Academic Dean of the John F. Kennedy School of Government at Harvard University
Con to the question "Should the US Have Attacked Iraq?"
"If the US is soon at war with Iraq, Americans should understand that a compelling strategic rationale is absent. This war would be one the Bush administration chose to fight but did not have to fight. Even if such a war goes well and has positive long-range consequences, it will still have been unnecessary. And if it goes badly whether in the form of high US casualties, significant civilian deaths, a heightened risk of terrorism, or increased hatred of the US in the Arab and Islamic world then its architects will have even more to answer for."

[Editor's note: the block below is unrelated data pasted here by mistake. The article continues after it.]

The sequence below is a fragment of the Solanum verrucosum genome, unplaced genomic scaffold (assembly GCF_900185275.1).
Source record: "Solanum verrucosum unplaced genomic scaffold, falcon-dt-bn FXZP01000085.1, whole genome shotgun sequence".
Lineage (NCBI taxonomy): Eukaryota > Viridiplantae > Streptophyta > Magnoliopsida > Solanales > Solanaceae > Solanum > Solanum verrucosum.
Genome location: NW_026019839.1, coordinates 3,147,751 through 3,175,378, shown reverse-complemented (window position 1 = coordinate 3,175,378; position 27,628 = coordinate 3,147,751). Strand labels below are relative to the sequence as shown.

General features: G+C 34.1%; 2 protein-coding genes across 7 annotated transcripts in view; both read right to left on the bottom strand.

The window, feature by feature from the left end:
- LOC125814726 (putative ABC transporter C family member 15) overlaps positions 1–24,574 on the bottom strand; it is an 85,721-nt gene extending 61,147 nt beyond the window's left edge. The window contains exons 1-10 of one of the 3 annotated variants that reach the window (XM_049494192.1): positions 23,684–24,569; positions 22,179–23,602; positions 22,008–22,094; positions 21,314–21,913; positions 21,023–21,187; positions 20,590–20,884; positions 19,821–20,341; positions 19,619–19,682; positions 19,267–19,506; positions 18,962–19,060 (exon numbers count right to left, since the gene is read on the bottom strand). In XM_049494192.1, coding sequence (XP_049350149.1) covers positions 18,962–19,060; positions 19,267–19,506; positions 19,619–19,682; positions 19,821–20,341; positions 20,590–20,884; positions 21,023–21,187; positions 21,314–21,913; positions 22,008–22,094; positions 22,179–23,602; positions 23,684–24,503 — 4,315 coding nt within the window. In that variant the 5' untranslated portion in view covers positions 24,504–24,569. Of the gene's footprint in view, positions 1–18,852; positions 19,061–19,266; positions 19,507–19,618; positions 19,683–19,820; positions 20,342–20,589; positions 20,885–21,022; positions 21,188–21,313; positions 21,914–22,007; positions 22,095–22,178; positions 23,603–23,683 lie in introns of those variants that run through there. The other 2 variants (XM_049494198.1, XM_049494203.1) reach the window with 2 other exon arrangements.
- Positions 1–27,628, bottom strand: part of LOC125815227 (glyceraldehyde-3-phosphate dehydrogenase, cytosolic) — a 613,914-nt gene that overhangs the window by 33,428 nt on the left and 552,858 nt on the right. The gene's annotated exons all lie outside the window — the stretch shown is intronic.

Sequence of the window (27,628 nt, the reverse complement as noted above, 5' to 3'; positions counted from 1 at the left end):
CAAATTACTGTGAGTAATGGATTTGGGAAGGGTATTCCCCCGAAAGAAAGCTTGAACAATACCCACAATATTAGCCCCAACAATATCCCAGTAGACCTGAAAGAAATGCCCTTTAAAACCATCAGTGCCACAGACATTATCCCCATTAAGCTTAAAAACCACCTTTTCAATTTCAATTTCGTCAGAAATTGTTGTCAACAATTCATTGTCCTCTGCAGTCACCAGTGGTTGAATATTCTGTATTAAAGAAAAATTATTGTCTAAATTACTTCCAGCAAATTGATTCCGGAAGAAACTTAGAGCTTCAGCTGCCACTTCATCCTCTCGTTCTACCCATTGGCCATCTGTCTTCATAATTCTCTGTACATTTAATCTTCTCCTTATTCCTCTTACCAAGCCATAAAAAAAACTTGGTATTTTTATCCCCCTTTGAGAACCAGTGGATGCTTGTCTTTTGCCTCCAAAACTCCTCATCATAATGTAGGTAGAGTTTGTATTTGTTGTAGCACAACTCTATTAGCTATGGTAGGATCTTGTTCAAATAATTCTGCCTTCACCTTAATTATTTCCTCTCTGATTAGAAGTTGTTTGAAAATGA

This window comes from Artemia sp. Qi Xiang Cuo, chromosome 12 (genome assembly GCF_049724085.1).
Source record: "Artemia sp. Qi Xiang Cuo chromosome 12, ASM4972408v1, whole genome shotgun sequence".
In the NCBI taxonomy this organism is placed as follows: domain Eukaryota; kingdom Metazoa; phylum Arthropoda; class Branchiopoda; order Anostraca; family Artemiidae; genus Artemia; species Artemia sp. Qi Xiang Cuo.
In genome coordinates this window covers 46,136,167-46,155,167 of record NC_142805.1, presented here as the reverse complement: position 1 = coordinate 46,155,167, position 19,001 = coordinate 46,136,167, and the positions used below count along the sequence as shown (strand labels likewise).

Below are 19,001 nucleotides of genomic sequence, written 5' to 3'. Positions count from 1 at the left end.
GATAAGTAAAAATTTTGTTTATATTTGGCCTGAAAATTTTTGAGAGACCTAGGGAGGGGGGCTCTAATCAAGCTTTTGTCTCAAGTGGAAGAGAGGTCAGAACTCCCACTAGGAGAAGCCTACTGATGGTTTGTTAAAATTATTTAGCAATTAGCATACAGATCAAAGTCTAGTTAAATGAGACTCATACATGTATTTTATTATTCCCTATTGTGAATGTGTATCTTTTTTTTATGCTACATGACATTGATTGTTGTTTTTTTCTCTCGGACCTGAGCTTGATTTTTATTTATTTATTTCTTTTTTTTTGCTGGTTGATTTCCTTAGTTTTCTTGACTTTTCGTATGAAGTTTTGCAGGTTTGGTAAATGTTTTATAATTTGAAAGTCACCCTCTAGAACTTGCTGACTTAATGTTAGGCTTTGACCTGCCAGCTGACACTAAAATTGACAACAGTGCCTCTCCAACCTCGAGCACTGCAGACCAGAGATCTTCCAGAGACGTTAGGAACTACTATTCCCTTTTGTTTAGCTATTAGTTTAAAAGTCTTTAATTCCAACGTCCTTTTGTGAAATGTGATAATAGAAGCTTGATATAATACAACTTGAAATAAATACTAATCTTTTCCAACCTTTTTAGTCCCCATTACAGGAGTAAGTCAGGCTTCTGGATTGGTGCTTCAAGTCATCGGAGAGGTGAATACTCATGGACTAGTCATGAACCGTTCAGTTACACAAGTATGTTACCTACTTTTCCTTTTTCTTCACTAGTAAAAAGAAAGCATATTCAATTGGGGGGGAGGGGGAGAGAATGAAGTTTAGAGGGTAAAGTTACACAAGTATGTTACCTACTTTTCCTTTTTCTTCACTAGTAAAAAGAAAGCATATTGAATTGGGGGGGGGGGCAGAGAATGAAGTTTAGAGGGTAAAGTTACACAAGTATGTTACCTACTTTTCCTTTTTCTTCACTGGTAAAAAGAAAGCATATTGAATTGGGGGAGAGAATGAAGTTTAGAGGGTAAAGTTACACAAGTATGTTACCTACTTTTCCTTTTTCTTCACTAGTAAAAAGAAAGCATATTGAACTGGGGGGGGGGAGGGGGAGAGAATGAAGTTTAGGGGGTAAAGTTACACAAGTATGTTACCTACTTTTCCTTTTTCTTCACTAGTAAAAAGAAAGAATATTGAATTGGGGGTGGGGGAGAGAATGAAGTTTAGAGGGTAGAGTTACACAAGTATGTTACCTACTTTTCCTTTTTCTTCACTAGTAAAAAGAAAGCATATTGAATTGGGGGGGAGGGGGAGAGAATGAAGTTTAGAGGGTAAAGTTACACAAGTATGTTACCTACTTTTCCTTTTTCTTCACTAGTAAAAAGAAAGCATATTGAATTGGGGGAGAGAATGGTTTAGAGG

Experts Individuals with PhD's, JD's, or equivalent advanced degrees in fields relevant to the US - Iraq conflict. Also top-level government officials (such as foreign leaders, US presidents, Founding Fathers, Supreme Court Justices, members of legislative bodies, cabinet members, military leaders, etc.) with positions relevant to the US - Iraq conflict.
Involvement and Affiliations:
Academic Dean, John F. Kennedy School of Government, Harvard University, 2002-present
Robert and Renee Belfer Professor of International Affairs, Harvard University's John F. Kennedy School of Government, 1999-present
Fellow, American Academy of Arts and Sciences, 2005
Resident Associate, Carnegie Endowment for Peace, 1986-87
Finalist, Arthur Ross Book Award for Taming American Power: The Global Response to US Primacy, 2005
Recipient, Hugh E. Nott Prize, "American Primacy: Its Prospects and Pitfalls," 2003
Recipient, Edgar S. Furniss National Security Book Award, 1988
PhD, Political Science, University of California at Berkeley, 1983
MA, Political Science, University of California at Berkeley, 1978
BA, International Relations, Stanford University, 1977